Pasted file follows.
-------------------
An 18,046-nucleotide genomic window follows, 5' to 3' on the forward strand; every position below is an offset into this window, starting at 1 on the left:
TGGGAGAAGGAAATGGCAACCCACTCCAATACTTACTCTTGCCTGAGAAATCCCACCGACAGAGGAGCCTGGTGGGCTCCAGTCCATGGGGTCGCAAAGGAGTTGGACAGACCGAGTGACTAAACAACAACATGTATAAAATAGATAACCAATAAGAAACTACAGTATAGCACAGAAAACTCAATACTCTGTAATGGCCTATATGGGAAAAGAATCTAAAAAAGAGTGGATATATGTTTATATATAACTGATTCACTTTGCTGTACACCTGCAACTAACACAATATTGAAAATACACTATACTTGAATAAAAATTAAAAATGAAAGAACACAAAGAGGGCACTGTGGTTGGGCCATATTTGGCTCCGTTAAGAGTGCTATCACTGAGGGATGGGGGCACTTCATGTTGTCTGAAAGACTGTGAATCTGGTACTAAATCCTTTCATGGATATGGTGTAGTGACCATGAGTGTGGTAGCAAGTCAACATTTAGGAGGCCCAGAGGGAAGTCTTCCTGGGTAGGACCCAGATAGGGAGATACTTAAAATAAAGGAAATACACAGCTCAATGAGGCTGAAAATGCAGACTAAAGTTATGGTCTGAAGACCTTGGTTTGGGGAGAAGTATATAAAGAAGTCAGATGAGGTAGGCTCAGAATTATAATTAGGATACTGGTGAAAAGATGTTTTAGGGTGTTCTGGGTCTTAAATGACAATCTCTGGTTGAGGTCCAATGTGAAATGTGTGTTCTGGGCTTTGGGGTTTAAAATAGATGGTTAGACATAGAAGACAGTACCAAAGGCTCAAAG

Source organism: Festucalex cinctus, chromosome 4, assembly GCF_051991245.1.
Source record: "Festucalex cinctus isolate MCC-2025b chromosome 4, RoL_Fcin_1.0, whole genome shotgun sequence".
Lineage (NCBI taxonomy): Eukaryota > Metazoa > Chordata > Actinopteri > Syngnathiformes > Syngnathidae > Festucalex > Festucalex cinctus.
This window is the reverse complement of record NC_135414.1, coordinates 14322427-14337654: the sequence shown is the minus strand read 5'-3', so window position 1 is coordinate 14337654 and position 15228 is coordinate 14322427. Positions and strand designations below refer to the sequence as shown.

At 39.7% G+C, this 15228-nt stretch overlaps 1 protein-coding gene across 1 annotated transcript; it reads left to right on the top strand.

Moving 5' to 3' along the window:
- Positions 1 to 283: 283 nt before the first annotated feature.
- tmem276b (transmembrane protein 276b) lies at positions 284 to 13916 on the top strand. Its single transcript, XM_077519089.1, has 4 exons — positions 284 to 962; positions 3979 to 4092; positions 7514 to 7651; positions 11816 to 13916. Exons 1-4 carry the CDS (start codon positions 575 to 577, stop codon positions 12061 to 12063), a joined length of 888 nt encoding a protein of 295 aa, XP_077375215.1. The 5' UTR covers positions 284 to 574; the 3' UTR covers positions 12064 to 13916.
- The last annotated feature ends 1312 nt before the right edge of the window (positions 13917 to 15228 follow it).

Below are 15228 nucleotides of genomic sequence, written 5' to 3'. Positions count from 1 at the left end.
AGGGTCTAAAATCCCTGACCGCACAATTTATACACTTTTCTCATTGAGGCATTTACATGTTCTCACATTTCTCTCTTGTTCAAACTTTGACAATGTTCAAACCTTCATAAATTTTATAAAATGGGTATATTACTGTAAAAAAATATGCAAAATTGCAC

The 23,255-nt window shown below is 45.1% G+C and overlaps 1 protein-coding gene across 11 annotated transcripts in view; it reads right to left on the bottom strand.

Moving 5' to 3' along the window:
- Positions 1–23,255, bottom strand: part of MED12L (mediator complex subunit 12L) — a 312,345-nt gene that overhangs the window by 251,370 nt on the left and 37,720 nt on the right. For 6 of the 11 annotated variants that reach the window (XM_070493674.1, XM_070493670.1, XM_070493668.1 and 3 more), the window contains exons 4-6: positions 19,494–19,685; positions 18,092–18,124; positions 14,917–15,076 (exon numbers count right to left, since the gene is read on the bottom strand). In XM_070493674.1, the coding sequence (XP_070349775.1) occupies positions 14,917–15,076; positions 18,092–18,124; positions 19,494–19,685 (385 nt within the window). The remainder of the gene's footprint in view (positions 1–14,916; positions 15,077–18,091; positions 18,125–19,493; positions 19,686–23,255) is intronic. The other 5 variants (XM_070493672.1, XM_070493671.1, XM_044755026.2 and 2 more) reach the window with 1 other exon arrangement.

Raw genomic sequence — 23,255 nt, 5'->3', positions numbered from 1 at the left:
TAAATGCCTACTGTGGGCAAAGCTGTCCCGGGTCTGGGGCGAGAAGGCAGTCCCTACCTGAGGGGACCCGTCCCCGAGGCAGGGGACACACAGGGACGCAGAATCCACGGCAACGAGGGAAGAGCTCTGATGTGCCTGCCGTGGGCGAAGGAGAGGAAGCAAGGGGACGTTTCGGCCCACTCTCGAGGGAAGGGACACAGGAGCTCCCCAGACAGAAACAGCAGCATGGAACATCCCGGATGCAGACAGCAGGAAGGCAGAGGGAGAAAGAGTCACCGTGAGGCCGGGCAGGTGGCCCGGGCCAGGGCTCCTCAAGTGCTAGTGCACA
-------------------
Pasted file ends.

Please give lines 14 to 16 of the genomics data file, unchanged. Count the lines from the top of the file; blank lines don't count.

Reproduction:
The 23,255-nt window shown below is 45.1% G+C and overlaps 1 protein-coding gene across 11 annotated transcripts in view; it reads right to left on the bottom strand.

Moving 5' to 3' along the window:
- Positions 1–23,255, bottom strand: part of MED12L (mediator complex subunit 12L) — a 312,345-nt gene that overhangs the window by 251,370 nt on the left and 37,720 nt on the right. For 6 of the 11 annotated variants that reach the window (XM_070493674.1, XM_070493670.1, XM_070493668.1 and 3 more), the window contains exons 4-6: positions 19,494–19,685; positions 18,092–18,124; positions 14,917–15,076 (exon numbers count right to left, since the gene is read on the bottom strand). In XM_070493674.1, the coding sequence (XP_070349775.1) occupies positions 14,917–15,076; positions 18,092–18,124; positions 19,494–19,685 (385 nt within the window). The remainder of the gene's footprint in view (positions 1–14,916; positions 15,077–18,091; positions 18,125–19,493; positions 19,686–23,255) is intronic. The other 5 variants (XM_070493672.1, XM_070493671.1, XM_044755026.2 and 2 more) reach the window with 1 other exon arrangement.